NOTE FROM ME - This letter to the editor was submitted by current Town Councilor Rosemary Rascati and was published in the Record Journal on Saturday October 8.
Political letters to the editor after Labor Day are supposed to be limited to 100 words or less. By the paper’s own admission, an error was made allowing Rosemary’s piece to run at the 300 word standard limit.
I wrote a full reply to this submission that the paper will not publish; they admit the error and take full responsibility but they are going to continue to re-enforce the standard of 100 words or less for political letters and letters from candidates.
While I think an equal response is fair and warranted given the fact that an error was made on one side of the argument, I understand the paper’s position on trying to maintain the original intent of the directive of limiting political letters to 100 words or less.
I am going to work on my 100 word response but in the meantime my full response to this will be posted on my Jason Zandri for Wallingford Town Council blog and an expanded version will be online at The Post-Chronicle as they allow for 500 word submission.
Editor: I would like to make public a few facts about the parking lot behind Simpson Court that may not be common knowledge: The same group of nay-sayers now forcing a referendum is the same group that has been asking Wallingford’s mayor and Town Council about the status of this same parking lot and “why is it taking so long to repair?”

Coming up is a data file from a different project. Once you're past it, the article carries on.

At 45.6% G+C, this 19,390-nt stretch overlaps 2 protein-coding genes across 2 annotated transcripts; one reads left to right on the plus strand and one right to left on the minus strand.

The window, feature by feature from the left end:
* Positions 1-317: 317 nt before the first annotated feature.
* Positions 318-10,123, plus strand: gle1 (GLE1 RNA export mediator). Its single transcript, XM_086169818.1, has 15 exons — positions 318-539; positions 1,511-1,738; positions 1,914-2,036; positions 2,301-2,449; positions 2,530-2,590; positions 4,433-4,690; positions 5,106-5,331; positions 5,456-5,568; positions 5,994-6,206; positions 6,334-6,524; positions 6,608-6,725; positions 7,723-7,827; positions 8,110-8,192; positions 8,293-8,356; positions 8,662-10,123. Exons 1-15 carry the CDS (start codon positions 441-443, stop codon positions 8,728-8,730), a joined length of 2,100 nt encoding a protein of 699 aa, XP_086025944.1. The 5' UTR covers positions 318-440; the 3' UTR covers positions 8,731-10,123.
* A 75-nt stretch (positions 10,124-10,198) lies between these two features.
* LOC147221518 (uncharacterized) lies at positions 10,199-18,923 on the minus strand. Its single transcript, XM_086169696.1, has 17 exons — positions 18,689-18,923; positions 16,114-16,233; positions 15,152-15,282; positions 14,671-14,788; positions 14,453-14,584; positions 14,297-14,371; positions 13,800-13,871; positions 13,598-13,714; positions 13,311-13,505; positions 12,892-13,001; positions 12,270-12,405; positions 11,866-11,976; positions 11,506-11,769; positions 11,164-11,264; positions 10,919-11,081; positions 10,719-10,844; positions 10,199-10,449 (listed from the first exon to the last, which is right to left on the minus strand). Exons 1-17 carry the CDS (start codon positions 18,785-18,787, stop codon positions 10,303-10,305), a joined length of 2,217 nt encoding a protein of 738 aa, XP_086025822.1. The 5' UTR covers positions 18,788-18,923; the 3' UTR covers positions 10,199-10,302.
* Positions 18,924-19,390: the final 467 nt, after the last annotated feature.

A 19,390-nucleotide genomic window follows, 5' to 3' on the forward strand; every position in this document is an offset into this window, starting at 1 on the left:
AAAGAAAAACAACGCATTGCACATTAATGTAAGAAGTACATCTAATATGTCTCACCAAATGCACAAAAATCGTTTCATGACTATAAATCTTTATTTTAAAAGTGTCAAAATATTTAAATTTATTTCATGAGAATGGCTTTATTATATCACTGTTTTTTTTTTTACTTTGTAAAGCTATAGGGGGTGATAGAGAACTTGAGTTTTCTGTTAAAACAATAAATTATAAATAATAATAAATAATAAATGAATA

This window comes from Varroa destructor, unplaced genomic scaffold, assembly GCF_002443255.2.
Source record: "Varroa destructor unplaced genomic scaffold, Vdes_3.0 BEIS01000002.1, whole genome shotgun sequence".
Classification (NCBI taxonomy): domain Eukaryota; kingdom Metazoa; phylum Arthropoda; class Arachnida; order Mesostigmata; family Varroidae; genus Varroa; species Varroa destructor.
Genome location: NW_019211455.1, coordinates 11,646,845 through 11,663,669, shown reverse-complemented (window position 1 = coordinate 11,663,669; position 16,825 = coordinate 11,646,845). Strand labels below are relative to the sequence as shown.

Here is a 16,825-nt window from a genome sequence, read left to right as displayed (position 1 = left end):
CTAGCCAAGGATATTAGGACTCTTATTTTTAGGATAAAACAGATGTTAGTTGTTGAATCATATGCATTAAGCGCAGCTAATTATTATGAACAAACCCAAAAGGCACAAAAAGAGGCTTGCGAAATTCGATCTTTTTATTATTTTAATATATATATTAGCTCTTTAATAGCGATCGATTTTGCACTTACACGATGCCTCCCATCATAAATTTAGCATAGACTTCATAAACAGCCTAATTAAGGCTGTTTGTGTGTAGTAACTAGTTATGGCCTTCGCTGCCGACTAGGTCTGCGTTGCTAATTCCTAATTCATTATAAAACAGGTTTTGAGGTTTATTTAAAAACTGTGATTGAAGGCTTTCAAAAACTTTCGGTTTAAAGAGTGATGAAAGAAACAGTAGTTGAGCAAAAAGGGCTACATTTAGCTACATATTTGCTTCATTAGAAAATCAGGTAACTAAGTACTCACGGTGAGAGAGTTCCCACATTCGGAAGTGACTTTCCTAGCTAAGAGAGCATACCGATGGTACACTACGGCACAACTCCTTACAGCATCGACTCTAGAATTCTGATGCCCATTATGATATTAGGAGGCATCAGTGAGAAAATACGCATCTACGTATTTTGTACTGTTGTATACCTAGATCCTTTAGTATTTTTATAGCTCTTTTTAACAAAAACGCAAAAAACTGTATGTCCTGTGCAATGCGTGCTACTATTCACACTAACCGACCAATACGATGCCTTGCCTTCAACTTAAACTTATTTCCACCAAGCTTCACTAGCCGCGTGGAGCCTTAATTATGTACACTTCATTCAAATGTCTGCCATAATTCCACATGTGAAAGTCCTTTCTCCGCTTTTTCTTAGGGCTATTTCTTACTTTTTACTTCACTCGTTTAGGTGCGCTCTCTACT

This same group forced a referendum on the Wooding/Caplan property and, as a consequence, the Town has lost many thousands of dollars in potential property tax payments. Now they advocate that Wooding/Caplan be used for parking. Isn’t this a bit short-sighted since we may be needing it for a new police station? Or perhaps they will then suggest that the Town buy another lot.
This same group also forced a referendum on the purchase of the Parks and Rec building some years back. This was defeated and now we enjoy a beautiful and busy recreation facility. Every time we have a referendum, it costs the town at least $30,000. Parking is valuable and essential to a vibrant downtown. If the various owners of the subject properties decide that their lots will be private, it will be a loss to the general public.
The owners will have no control over these properties for the next 30 years. In its present condition, should someone fall and be hurt in this lot, the Town of Wallingford could be held liable. Funds for this project come from the Electric Division and can only be used for capital improvements. It cannot be used for salaries, paramedics, etc. And this expenditure will not affect the mill rate. It is critical that the public is made aware of the facts. The future of our downtown depends on it.
ROSEMARY RASCATI, WALLINGFORD